Congress in Transition
House Completes Work on GOP 'Contract,' Meeting 100-Day Deadline
In approving a $189 billion tax-cut bill last week, the House completed work on all the items in the Republican "Contract With America," just in time to meet the leadership's self-imposed 100-day deadline.
Some individual provisions were removed, but the only contract-related bill the House rejected in its entirety was a proposal to limit the terms of members of Congress. The contract comprises items that G.O.P. candidates for the House pledged last fall that they would bring to a vote if their party won control of the House.
However, only two planks--a law that limits unfunded federal mandates and a measure that applies laws enacted by Congress to the institution itself--have received final approval and been signed by President Clinton. The Senate has rejected one measure, an amendment to the U.S. Constitution that would have required a balanced federal budget.
The tax-cut bill, which was passed by a vote of 246 to 188, includes a $500-per-child tax credit for families earning less than $200,000 a year. In a concession to deficit hawks, the House leadership agreed to language that would void the tax cut unless Congress approved a plan to balance the budget by 2002.
Some contract-related bills were modified by the Senate and are awaiting action by conference committees, including measures that would give the President a line-item veto over appropriations bills.
Others await Senate consideration, including anti-crime bills and a massive welfare-reform bill that would replace with block grants such programs as school nutrition, child welfare, foster care, and child care. (See Education Week, 3/29/95.)
President Clinton and other Democrats took turns last week bashing the Contract With America, with a particular focus on proposed spending cuts in education.
"The first 100 days of this Congress will not be remembered for bipartisanship or for accomplishments for the American people," Vice President Gore said in a speech at the National Press Club. "They will be remembered for the damage done by the Republican contract."
He criticized Republican efforts to cap the direct-student-loan program, to cut funding for the Goals 2000: Educate America Act and the safe- and drug-free schools program, and the proposed school-nutrition block grant.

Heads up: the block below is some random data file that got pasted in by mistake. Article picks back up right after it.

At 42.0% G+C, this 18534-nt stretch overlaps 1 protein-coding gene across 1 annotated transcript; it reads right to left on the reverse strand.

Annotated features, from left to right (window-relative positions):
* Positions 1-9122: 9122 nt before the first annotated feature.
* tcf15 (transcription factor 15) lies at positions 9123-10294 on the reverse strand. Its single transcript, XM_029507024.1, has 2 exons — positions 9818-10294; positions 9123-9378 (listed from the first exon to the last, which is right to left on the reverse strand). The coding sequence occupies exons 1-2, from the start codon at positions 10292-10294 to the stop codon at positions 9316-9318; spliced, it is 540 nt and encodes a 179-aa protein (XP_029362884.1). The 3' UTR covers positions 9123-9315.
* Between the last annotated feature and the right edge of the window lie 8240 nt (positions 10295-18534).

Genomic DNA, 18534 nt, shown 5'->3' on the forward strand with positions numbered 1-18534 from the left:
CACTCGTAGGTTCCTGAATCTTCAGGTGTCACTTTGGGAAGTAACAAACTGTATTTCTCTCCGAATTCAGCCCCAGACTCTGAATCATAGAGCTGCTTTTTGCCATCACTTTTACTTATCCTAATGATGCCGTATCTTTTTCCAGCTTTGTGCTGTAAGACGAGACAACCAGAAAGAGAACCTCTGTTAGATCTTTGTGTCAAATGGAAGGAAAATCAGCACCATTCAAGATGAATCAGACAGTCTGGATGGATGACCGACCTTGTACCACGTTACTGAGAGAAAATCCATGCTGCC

"The Republican Congress has spent most of their first 100 days establishing a reputation as the most anti-education Congress in the history of this country," Mr. Gore said.
President Clinton also defended his educationrecord in his weekly radio address and in a speech at Arkansas State University. He asserted that education was becoming too partisan an issue.
Sen. Bob Dole, R-Kan., the Senate majority leader, last week announced the formation of a task force to study the elimination of four federal agencies, including the Education Department.
Sen. Spencer Abraham, R-Mich., and Sen. Lauch Faircloth, R-N.C., will co-chair the panel.
Reporters attending a Senate hearing last week found an unusual addition to the standard reams of testimony and news releases waiting for them: a comic book. Its subject was not superheroes, but student loans.
Produced by two Democratic aides, "Student Loan Follies" takes sharp aim at the role played by guarantee agencies in the existing loan system, which the Clinton Administration hopes to replace with direct lending, whereby the government makes loans to students through their institutions. It traces the misadventures of "Sal" and "Nell," the fictional leaders of a corrupt guarantee agency, and "Ed," a fictional Education Department official.
"For years the question of how to explain what guarantee agencies do and how their incentives work has been a struggle," said Bob Shireman, the legislative director for Sen. Paul Simon, D-Ill., an advocate of direct lending. "Once you even use the term 'guarantee agency' people's eyes glaze over."
Guarantee agencies insure banks against losses on federally guaranteed loans. When a borrower defaults, the guarantors pay the bank and then try to collect. The Education Department pays guarantee agencies 30 percent of whatever they collect, and ultimately makes good on any loans that remain in default.
Mr. Shireman said he came up with the idea while riding the subway to work. He teamed up with John Boris, a Foreign Service officer who is working for Senator Simon on a yearlong fellowship. His artistic talents came to light through birthday cards he drew for co-workers.
Representatives of the student-loan industry were not amused.
"They are basically saying people in the higher-education and public-policy communities don't have legitimate concerns and claims about direct lending," said Jeffrey Bland, a spokesman for the Coalition for Student Loan Reform, which represents parties in the loan industry. "It seems a little ridiculous for Senate staff to be devaluing the debate by putting out this type of rhetoric."
Vol. 14, Issue 29, Page 20Published in Print: April 12, 1995, as Congress in Transition